My first Autumn find at Gun Hill, Burnham Overy Staithe this evening!
I felt ill last night, but this was probably due to exhaustion and working too much, so I had to sleep in this morning. Obviously in a perfect world, I would have been out birding at dawn, but sometimes you just have to catch up with sleep.
I had lunch and then spent a long time, I mean a really long time talking to TalkTalk to upgrade my account with them – it was worth it in the end though and will now be paying about £6 less for the next 6 months and a couple of pounds less after that than I do currently and also got a free YouView box thrown in as part of a TV package – can't see what use it will be to me, but its free so might as well have it.
I really fancied walking Burnham Overy Dunes to look for some early Autumn migrants – can't remember the last time I walked to Gun Hill. The sun had been out all morning and it was now looking quite unpredictable with dark clouds and rain showers. By the time I got to the pull-in just east of Burnham Overy at 5.45pm, the weather looked sunny and settled, all good!
As I walked along the track it seemed alive with birds! The large sallow on the right hand side held at least 6 Chiffchaffs, a party of Long-tailed Tits, a Great and Blue Tit. There were tons of hirundines gathering on the brambles, fence wires and on small bushes out on the marsh – Swallows and House Martins and even a single Swift! A large flock of Goldfinches were in a feeding frenzie amongst the thistle heads and as many Linnets were with them. One Spoonbill was 'spooning' on the pool east of the seawall along with a few Greylag Geese, Shelducks, Little Egret and a couple of Black-tailed Godwits. I could see a further 5 Little Egrets dotted around the marsh. Other birds seen were 2 Reed Buntings, a Greenshank, 2 Curlew. At the last left hand corner before the path turns towards the bushes at the end of the path, I watched loads of juv. Starlings balancing on the fence wires in the middle of the marsh, whilst a juv. Kestrel watched their antics from the comfort of a large fence post.
In the bushes at the end a couple of Whitethroats were flicking about along with a Hedge Sparrow, 4 Reed Buntings and a flock of Starlings were feasting on blackberries. In the apple tree, which I always get excited by, after photographing a Pallas's Warbler here in 2010, I sadly found nothing. There was a policeman sitting on top of a high dune, just behind the scrub and another policeman heading west towards Gun Hill! I didn't know why they were here at this point – someone missing maybe, someone up to no good? Who knows!My Pied Flycatcher!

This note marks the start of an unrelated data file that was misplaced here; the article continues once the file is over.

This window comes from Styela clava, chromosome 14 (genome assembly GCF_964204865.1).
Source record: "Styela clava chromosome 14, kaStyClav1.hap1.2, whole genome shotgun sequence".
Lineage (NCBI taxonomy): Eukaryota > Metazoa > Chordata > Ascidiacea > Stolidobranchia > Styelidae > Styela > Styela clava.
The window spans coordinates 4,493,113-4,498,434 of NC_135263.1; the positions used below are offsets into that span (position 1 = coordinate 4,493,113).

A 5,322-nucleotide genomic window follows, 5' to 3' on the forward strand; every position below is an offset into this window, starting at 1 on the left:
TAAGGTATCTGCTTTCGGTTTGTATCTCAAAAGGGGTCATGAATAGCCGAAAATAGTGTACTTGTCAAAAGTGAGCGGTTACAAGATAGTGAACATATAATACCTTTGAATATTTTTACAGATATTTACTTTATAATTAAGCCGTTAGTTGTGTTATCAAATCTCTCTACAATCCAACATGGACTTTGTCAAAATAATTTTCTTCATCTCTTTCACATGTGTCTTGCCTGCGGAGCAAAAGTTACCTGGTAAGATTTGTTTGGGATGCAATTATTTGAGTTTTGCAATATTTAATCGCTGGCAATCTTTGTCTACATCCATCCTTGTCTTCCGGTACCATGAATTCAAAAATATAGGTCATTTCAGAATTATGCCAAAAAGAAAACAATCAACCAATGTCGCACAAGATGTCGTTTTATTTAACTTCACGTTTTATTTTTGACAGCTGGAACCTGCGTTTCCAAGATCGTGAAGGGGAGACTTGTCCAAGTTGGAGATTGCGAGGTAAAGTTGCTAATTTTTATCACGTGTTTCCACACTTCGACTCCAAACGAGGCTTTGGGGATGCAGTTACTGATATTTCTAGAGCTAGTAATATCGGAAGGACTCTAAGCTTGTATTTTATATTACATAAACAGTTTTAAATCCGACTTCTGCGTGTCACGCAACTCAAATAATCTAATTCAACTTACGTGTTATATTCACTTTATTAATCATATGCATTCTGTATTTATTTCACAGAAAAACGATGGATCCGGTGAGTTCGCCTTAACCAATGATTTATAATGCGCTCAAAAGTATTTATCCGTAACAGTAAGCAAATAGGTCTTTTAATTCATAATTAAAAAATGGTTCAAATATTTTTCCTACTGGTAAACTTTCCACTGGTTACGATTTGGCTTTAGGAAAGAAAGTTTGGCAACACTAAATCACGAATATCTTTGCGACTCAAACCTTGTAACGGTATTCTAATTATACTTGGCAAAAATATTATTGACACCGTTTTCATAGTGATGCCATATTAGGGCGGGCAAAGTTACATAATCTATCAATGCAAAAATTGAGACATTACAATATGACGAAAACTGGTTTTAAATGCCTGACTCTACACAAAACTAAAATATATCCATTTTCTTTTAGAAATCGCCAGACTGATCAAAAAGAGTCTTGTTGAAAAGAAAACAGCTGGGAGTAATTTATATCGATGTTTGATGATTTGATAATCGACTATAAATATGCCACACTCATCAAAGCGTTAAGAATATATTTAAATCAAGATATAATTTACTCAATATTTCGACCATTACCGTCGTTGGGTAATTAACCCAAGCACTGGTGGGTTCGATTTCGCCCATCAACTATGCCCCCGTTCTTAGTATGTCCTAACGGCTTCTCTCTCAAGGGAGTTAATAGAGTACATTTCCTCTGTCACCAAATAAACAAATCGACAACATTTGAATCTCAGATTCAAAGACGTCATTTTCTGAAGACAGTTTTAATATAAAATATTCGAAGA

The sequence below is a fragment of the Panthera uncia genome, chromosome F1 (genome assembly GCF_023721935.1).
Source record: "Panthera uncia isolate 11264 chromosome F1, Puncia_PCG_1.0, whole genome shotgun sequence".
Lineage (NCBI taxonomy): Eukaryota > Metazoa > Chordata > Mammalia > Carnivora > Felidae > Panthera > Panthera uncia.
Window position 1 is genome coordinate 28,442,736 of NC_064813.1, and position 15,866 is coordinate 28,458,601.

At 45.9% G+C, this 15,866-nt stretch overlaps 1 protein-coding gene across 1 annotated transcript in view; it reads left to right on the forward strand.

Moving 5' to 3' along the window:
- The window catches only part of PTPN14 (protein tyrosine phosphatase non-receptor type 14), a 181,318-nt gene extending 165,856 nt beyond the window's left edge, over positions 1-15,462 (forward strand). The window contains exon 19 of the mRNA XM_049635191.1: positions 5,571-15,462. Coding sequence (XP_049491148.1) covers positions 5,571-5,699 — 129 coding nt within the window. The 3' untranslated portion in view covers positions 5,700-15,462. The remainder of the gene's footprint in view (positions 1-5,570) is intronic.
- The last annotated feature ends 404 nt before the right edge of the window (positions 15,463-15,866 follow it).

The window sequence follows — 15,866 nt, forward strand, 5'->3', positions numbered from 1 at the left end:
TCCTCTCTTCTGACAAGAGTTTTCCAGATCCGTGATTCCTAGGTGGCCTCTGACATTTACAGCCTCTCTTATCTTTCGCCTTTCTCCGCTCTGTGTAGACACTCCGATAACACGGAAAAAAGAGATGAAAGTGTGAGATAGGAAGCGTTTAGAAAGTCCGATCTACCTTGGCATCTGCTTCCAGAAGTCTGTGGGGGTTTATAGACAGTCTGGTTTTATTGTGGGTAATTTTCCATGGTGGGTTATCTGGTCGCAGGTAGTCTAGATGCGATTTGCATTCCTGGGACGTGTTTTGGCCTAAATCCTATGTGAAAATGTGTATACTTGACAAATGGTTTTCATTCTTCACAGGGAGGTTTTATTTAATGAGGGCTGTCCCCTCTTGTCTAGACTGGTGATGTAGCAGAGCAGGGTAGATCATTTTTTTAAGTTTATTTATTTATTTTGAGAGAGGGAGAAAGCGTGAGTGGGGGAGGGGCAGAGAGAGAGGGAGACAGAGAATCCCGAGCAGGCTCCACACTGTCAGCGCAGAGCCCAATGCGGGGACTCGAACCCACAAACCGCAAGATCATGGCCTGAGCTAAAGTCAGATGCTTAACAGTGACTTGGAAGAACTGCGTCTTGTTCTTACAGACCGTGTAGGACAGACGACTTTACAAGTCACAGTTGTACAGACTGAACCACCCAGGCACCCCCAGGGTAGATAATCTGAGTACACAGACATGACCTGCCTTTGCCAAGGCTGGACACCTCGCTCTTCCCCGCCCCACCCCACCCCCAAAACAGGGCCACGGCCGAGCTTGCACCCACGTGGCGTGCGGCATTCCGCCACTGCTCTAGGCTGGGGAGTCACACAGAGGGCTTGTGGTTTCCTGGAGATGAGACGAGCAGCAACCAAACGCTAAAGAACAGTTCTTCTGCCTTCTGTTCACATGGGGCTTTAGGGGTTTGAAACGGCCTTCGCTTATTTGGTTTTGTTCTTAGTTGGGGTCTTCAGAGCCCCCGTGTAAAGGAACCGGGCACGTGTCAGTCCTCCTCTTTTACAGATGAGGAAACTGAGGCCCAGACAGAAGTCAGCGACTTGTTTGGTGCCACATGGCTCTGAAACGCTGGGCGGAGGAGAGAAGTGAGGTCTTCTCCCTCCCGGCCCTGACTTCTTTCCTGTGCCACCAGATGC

I also headed west towards Gun Hill and hunted hard to find some birds. I was walking into the sun, which didn't exactly help. I found nothing in the sueda and nothing on the short-turfed area at the base of Gun Hill – thought I might have bagged a wheatear at least, but not a bird. I followed the path left of Gun Hill right up to the cacti type plants and sueda by the 'Grey Goose' (as its called). Suddenly I spotted some movement... something flicked from one bush to another – I felt excited, this just seemed like a good bird. I fixed my gaze on the bush and waited, not breathing properly, adrenalin rush... up it popped – a fabulous Pied Flycatcher at 6.55pm!!! (female/first winter) Wow! So exciting – ok so it wasn't the mega I'd hoped for, but it was my first Autumn migrant and I do believe the first reported Pied Flycatcher in Norfolk this Autumn! Phoned through to RBA. The first picture I took was naff and it didn't want to pose – it took me a while to get a half decent picture. It dived off to a sycamore tree next to the old brick kiln and sat on the wall for a few moments, before returning to the depths of the sueda and disappeared from my view. It's a pity it wasn't a Collared Flycatcher.... one day! There were also nine very brightly coloured Linnets chirping away in the sueda. I was on a roll now.... what would I find in the 'good' bushes seaward side of the hill! As usual I found a LBJ skulking in a bramble bush – I waited for it to reappear, pished, squeaked etc, nothing! There was however a Whitethroat and Hedgesparrow as consolation. I was disappointed to see that my bird perch (old piece of tall drift wood) had fallen over – I made a bad attempt to dig it in the ground again. The high tide was crashing on the white sands and with the setting sun, the view overlooking Scolt Head Island was a vision of beauty and serenity.
From Gun Hill, looking towards Scolt Head Island
Second picture taken on 'Panoramic' setting on iphone.
Second picture taken on 'Panoramic' setting on iphone.
I trudged back over the dunes and onto the lower footpath, still hoping for another good bird. As I neared the boardwalk I could see the two policemen on top of the dune still and a Army Personnel striding along towards them! Ahhh... so that's what it was all about! Bomb, I suspect. My assumption was indeed correct, when about 10 minutes later the Army man passed me, walking along the seawall with the BOMB in his hand!!! I commented "I presume that's a dead bomb then?" and chuckled..... he replied with a jolly 'yes'. As I was counting Spoonbills – there were seven now on the pool, east of the seawall along with a Heron – the two policemen also passed me with a polite 'evening' and I chatted about the bomb with them and commented that I presumed the Army personnel was from Colchester, to which they replied 'yes'. I remember this from when I was at Holme Bird Observatory with father – we regularly had the Colchester bomb squad over to detonate bombs found on the beach by holidaymakers and the like.
I flushed a Barn Owl by the stile just before reaching my car at 9pm! Pitch black now! Drove to my parents and proudly showed mother my Pied Flycatcher picture – didn't stay long as it was late.
Sunset over Burnham Overy Staithe